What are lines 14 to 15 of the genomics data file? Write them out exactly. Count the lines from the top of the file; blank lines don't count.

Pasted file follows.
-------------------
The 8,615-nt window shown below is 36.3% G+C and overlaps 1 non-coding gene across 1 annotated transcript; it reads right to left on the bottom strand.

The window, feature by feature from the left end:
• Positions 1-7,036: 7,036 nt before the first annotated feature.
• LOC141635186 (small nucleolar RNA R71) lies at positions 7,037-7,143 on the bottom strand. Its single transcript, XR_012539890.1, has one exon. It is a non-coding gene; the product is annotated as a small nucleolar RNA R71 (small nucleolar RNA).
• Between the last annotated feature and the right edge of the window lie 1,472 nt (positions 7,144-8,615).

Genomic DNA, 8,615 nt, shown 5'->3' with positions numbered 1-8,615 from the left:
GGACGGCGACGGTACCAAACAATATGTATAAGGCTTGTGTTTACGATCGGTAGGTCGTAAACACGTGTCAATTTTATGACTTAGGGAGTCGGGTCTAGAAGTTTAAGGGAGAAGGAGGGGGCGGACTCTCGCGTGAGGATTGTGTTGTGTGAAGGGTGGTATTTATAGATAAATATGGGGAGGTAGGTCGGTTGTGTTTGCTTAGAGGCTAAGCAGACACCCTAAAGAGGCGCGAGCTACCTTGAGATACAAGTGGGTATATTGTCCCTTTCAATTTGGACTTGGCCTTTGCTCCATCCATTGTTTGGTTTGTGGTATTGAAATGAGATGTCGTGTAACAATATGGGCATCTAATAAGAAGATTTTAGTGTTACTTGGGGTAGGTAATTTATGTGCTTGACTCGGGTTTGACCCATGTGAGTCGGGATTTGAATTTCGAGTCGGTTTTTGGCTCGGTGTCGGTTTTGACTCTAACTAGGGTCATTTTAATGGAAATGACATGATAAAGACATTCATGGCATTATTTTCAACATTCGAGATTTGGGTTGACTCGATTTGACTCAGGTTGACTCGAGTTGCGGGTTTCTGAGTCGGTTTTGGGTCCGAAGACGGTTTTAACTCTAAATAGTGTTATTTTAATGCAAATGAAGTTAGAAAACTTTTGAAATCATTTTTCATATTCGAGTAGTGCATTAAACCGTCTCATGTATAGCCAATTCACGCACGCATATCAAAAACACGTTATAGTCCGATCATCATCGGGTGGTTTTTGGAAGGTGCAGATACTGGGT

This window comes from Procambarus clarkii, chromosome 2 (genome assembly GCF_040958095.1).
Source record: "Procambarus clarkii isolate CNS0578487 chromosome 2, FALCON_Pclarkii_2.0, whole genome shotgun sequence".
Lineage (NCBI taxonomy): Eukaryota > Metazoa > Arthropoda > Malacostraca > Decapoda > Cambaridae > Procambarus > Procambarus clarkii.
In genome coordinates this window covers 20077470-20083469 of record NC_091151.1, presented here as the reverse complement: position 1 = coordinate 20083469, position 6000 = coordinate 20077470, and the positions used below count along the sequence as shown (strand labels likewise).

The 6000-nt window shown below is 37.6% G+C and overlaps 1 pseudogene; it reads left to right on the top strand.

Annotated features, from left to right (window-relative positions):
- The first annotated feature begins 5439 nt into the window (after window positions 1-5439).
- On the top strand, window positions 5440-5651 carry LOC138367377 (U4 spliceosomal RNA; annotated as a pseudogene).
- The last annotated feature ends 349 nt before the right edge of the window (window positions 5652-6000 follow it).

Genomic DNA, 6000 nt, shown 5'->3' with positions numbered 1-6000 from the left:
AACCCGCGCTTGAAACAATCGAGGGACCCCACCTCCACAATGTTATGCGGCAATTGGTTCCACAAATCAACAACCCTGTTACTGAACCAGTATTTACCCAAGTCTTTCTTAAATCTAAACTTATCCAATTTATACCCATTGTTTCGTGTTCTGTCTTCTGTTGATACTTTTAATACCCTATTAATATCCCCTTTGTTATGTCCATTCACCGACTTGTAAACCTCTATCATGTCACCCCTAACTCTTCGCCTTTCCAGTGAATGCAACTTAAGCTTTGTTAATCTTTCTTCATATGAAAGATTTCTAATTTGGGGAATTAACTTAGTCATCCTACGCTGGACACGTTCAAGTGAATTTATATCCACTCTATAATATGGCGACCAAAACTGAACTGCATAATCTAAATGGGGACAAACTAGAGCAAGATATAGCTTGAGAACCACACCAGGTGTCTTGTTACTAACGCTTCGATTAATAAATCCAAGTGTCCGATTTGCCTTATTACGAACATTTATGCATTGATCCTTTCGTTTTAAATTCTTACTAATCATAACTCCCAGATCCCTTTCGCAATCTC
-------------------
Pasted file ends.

- The first annotated feature begins 5439 nt into the window (after window positions 1-5439).
- On the top strand, window positions 5440-5651 carry LOC138367377 (U4 spliceosomal RNA; annotated as a pseudogene).